~ represents the home directory of the user.
~ is the same as
/username. All user specific files are saved here and the user has permission to write files by default in the home folder. Files in a user’s home directory can not be listed or viewed by other users.
/ is the root directory. Do not confuse it with
/ represents the root directory of the system,
/root is the home directory for the root user. Do not save files in
/usr contains the user applications and all the files needed to run them like documents, images, source code and more.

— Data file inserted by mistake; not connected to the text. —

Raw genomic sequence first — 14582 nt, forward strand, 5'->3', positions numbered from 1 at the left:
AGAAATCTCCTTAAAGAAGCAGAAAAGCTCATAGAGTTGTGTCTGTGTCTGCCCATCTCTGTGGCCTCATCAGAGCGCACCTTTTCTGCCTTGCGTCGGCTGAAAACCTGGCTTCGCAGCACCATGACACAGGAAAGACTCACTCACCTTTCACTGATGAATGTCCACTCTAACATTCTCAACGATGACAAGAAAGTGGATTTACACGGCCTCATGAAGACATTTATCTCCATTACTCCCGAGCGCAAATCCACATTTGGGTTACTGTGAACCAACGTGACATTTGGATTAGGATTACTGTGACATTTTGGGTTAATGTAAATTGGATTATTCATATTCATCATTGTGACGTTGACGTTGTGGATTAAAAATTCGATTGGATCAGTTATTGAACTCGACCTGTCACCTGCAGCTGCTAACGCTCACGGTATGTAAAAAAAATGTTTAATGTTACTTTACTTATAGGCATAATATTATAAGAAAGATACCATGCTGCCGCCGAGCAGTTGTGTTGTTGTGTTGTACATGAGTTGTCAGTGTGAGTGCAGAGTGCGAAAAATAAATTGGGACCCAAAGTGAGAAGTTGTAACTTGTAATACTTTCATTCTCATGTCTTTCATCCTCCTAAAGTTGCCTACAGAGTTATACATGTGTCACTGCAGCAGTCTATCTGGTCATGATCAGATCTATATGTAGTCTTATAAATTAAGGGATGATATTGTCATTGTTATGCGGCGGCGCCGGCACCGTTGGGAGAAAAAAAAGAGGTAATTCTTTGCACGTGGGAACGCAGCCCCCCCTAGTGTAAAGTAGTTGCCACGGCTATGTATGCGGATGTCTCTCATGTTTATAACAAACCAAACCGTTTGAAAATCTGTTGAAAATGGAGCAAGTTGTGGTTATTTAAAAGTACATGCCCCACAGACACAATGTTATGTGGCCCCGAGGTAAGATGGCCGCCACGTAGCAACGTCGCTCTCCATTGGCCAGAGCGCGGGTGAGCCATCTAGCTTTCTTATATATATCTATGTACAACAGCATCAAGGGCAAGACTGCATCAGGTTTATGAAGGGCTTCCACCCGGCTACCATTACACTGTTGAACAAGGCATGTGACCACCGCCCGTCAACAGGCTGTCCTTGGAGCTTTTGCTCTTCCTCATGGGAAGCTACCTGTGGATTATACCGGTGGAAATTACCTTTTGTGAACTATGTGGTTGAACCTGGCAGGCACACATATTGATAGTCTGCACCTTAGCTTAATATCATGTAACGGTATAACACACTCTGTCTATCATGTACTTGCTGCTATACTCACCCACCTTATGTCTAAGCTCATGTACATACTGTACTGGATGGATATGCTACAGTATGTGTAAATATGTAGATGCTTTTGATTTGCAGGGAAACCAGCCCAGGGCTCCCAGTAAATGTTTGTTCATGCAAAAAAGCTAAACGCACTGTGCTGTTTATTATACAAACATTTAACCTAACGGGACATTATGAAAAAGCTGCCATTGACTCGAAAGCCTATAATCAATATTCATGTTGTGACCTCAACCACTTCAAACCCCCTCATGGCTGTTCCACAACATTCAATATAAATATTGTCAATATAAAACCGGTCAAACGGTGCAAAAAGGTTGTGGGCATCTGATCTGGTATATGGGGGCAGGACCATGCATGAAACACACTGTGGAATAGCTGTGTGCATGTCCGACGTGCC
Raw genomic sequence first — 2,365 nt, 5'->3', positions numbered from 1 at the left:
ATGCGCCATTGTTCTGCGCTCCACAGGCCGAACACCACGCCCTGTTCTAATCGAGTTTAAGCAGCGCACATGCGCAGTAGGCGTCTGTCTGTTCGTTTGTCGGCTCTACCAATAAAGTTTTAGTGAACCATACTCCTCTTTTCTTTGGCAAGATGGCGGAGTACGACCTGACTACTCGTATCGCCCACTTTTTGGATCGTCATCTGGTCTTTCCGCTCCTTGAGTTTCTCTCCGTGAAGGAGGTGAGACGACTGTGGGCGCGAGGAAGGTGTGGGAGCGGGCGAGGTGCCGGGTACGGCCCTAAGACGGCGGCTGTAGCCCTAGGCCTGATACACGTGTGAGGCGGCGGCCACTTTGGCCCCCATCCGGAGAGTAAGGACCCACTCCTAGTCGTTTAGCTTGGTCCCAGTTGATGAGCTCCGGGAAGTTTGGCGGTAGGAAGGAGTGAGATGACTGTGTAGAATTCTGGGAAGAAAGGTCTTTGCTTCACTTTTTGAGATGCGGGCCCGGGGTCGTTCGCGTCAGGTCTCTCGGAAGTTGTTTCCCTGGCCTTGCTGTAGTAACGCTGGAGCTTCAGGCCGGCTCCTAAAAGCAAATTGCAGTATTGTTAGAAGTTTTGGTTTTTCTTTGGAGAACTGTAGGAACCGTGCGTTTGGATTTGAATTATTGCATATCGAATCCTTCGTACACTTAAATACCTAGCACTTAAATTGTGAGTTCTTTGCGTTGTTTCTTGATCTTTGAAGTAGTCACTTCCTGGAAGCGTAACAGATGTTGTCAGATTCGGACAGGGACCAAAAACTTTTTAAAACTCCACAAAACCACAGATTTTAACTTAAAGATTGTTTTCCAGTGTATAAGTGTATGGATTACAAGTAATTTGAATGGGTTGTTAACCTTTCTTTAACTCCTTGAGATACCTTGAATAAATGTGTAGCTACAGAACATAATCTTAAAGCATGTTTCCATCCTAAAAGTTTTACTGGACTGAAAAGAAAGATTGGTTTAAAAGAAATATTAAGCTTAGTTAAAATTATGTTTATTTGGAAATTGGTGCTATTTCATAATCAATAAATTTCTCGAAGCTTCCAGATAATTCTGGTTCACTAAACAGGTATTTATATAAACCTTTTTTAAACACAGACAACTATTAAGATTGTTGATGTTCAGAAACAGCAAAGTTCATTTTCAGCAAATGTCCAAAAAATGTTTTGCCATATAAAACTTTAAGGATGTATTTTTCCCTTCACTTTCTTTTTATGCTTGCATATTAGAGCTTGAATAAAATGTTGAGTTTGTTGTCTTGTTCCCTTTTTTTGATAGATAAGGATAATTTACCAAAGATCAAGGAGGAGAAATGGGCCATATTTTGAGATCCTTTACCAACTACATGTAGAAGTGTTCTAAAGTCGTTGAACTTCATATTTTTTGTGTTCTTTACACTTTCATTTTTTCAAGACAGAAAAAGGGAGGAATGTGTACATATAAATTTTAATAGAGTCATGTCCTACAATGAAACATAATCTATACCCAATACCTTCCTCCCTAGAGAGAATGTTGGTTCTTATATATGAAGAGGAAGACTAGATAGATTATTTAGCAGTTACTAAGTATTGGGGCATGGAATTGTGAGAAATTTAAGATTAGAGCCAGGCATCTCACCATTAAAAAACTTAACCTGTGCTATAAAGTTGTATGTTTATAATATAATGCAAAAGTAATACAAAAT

/usr is the biggest directory on the system so it is recommended to give it its own partition.
/etc stores your configuration files for the linux system and other software. Most of these are text files and can be tweaked using a text editor. For example,
/etc/init which contains your boot procedures, can be easily tweaked in a text editor.
/dev has your device files that relate to your computer’s hardware components. For example, your keyboard and printer’s info is located in
/mnt shows you your physical storage devices like hard drives, externals, dvd roms and such.
contains all your restored files that would have been lost after your system crashes or something strange happens to the mounted device. Kernel panics don’t mean you have to panic. Every partition has a